Bantry Recruits

John Johnson Marshall
Chapter XII (3) - Start of Chapter

“Bantry Recruit.” When in 1796 the French ships appeared outside Bantry Bay, their approach caused great alarm. The country people struck out a plan to intimidate them, and a very effective one it proved. The costumes of the fair sex in these parts comprised at that time as an indispensable essential, a scarlet cloak—the proposition was to assemble all the damsels that could be collected together, and marshal them on the heights around the bay. It was done, and the French soldiers beheld with dismay, this formidable array of scarlet, the wearers whereof appeared to be “good men and true.” Hence women or girls wearing scarlet cloaks were termed “Bantry recruits.”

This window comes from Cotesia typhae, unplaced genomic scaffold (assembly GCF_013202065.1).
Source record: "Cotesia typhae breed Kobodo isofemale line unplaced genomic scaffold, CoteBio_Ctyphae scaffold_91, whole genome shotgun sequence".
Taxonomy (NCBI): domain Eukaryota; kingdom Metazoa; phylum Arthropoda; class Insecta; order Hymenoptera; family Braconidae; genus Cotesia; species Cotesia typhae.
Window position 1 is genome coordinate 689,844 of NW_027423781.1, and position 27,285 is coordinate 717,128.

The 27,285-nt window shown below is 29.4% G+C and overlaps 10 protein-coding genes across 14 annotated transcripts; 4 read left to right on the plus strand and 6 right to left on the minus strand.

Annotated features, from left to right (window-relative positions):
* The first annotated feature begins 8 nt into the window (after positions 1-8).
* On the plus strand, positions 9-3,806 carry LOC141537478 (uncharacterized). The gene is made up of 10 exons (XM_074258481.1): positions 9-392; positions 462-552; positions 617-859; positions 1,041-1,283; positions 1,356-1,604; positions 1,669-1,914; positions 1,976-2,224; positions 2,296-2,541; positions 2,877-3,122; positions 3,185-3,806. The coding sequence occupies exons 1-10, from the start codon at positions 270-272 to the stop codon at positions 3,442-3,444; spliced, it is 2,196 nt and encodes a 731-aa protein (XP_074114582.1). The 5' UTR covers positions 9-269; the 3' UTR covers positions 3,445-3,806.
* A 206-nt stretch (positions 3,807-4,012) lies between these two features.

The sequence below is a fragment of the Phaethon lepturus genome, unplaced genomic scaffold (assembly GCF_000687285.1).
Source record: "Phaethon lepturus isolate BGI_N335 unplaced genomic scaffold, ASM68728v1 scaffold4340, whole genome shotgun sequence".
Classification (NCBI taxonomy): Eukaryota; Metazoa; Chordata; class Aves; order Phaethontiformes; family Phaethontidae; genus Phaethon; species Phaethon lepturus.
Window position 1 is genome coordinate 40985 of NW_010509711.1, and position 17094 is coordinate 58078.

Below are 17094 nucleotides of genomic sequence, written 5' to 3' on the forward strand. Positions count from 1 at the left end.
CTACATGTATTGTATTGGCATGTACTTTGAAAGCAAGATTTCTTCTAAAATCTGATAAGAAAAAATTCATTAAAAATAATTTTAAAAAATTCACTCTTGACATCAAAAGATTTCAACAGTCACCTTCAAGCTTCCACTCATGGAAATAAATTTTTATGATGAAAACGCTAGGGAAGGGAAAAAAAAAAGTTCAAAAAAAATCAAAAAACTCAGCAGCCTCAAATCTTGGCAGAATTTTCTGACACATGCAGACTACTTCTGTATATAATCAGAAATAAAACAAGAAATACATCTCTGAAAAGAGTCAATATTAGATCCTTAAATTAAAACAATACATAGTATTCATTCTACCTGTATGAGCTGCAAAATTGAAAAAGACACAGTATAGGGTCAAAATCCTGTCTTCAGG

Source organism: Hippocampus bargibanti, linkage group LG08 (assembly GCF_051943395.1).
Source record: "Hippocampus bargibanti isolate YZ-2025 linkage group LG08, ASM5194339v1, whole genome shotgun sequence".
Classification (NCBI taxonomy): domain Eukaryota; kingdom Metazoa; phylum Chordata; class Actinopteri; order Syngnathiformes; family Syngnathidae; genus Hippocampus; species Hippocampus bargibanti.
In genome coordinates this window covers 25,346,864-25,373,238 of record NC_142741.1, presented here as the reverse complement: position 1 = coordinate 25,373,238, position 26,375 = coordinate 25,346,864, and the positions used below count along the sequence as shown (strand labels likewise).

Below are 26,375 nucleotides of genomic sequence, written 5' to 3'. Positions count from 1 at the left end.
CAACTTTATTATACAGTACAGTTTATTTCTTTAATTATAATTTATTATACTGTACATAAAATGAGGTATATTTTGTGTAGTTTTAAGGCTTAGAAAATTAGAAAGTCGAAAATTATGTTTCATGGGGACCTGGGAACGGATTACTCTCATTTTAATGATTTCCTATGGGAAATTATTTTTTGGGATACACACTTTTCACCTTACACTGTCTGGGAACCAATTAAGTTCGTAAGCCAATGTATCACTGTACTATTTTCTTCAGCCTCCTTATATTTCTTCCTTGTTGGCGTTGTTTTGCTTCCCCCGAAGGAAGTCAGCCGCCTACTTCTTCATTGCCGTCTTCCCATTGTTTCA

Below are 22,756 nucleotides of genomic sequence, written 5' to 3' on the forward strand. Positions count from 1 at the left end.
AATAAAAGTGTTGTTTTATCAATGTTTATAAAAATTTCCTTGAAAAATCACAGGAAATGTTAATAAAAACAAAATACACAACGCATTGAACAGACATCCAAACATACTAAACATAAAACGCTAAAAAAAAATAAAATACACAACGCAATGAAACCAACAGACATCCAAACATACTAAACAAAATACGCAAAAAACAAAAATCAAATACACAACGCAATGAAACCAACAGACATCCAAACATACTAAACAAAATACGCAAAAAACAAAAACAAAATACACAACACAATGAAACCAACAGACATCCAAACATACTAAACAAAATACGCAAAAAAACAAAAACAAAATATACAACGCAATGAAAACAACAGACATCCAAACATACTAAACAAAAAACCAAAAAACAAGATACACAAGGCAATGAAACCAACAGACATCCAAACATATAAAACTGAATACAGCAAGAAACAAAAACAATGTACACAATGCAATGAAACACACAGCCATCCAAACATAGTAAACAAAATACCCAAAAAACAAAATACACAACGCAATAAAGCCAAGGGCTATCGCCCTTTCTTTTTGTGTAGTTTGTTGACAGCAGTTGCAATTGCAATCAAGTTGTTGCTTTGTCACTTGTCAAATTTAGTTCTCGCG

A very similar happening occurred in February, 1797, when a body of French landed on the coast of Pembrokeshire, having for their ultimate object the burning and sacking of Bristol. A force of Volunteers and Militia besides a great number of country people assembled with such weapons as they could muster. Misliking the state of affairs in front, and mistaking, it is said the red cloaks of the Welsh women for the red coats of the British infantry, the “Black Legion” surrendered at discretion without a blow.